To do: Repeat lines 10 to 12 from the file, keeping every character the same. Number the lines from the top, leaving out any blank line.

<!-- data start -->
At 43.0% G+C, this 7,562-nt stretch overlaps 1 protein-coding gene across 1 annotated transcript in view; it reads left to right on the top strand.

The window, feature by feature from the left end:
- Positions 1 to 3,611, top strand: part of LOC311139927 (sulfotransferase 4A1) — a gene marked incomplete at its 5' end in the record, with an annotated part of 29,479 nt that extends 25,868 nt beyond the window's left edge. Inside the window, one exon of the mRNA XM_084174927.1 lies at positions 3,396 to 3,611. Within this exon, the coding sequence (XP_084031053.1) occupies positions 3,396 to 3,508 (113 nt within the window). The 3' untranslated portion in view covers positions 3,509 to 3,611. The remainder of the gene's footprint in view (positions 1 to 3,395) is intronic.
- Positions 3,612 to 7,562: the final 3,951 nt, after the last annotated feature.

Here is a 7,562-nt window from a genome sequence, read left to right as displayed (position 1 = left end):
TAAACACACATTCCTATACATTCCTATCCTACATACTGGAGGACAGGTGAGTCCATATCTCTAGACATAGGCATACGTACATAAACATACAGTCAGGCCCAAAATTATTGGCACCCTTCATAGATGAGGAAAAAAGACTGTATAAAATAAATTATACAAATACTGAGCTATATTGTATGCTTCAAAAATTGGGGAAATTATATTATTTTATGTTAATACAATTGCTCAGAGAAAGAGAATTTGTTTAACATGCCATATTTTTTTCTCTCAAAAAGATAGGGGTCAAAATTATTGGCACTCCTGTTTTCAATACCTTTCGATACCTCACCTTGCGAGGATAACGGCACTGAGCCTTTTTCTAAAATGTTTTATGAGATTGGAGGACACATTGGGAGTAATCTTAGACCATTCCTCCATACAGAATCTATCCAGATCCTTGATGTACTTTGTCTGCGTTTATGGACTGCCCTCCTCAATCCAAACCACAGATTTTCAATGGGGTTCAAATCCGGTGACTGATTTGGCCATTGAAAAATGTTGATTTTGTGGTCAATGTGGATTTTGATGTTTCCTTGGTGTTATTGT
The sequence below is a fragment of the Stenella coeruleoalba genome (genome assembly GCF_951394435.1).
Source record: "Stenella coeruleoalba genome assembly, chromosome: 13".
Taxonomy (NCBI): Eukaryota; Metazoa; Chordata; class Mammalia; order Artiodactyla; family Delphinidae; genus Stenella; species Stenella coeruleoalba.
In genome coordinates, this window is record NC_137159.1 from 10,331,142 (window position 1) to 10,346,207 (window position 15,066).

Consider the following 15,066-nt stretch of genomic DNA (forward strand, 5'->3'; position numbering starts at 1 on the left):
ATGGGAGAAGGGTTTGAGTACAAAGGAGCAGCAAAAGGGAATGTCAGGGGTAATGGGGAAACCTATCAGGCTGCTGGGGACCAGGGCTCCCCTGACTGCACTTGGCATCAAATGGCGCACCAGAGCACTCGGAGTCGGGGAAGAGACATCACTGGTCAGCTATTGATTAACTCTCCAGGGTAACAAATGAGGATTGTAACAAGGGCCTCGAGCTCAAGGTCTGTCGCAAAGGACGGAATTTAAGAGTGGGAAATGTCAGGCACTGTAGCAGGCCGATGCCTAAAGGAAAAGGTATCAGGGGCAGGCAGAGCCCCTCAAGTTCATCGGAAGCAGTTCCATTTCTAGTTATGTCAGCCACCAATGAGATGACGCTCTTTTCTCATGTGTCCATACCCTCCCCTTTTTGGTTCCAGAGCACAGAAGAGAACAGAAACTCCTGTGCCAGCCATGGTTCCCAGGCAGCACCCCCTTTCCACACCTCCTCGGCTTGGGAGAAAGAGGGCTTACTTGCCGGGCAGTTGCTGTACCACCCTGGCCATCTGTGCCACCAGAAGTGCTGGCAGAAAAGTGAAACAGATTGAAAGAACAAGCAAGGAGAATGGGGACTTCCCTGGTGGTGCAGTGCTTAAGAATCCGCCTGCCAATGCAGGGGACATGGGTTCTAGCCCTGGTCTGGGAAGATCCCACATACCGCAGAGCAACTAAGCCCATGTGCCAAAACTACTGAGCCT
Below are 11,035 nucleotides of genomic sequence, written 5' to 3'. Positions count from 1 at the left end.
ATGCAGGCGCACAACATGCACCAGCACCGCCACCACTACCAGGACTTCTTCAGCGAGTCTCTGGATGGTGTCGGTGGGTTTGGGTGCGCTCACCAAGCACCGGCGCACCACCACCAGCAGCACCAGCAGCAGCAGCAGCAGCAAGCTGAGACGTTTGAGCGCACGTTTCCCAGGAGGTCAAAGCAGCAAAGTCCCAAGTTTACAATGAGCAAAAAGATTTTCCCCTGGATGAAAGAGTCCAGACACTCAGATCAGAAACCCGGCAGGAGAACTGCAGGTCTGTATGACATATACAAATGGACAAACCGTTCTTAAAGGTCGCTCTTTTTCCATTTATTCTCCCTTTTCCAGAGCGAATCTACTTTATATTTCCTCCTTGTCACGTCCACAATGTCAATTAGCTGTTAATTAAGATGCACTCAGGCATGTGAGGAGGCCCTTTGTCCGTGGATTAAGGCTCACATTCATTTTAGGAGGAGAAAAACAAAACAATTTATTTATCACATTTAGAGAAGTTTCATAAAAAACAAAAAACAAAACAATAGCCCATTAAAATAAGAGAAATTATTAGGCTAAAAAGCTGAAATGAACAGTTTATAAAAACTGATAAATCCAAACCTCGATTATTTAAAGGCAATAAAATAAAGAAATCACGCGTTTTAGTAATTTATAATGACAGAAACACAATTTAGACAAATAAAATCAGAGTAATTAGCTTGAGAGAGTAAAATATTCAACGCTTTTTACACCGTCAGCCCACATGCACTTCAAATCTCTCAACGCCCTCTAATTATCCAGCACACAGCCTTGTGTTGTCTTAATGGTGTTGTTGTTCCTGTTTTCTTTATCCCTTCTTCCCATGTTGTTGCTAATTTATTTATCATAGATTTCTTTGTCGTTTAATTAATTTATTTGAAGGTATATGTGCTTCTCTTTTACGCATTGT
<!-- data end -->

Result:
In genome coordinates, this window is record NC_137159.1 from 10,331,142 (window position 1) to 10,346,207 (window position 15,066).

Consider the following 15,066-nt stretch of genomic DNA (forward strand, 5'->3'; position numbering starts at 1 on the left):
ATGGGAGAAGGGTTTGAGTACAAAGGAGCAGCAAAAGGGAATGTCAGGGGTAATGGGGAAACCTATCAGGCTGCTGGGGACCAGGGCTCCCCTGACTGCACTTGGCATCAAATGGCGCACCAGAGCACTCGGAGTCGGGGAAGAGACATCACTGGTCAGCTATTGATTAACTCTCCAGGGTAACAAATGAGGATTGTAACAAGGGCCTCGAGCTCAAGGTCTGTCGCAAAGGACGGAATTTAAGAGTGGGAAATGTCAGGCACTGTAGCAGGCCGATGCCTAAAGGAAAAGGTATCAGGGGCAGGCAGAGCCCCTCAAGTTCATCGGAAGCAGTTCCATTTCTAGTTATGTCAGCCACCAATGAGATGACGCTCTTTTCTCATGTGTCCATACCCTCCCCTTTTTGGTTCCAGAGCACAGAAGAGAACAGAAACTCCTGTGCCAGCCATGGTTCCCAGGCAGCACCCCCTTTCCACACCTCCTCGGCTTGGGAGAAAGAGGGCTTACTTGCCGGGCAGTTGCTGTACCACCCTGGCCATCTGTGCCACCAGAAGTGCTGGCAGAAAAGTGAAACAGATTGAAAGAACAAGCAAGGAGAATGGGGACTTCCCTGGTGGTGCAGTGCTTAAGAATCCGCCTGCCAATGCAGGGGACATGGGTTCTAGCCCTGGTCTGGGAAGATCCCACATACCGCAGAGCAACTAAGCCCATGTGCCAAAACTACTGAGCCT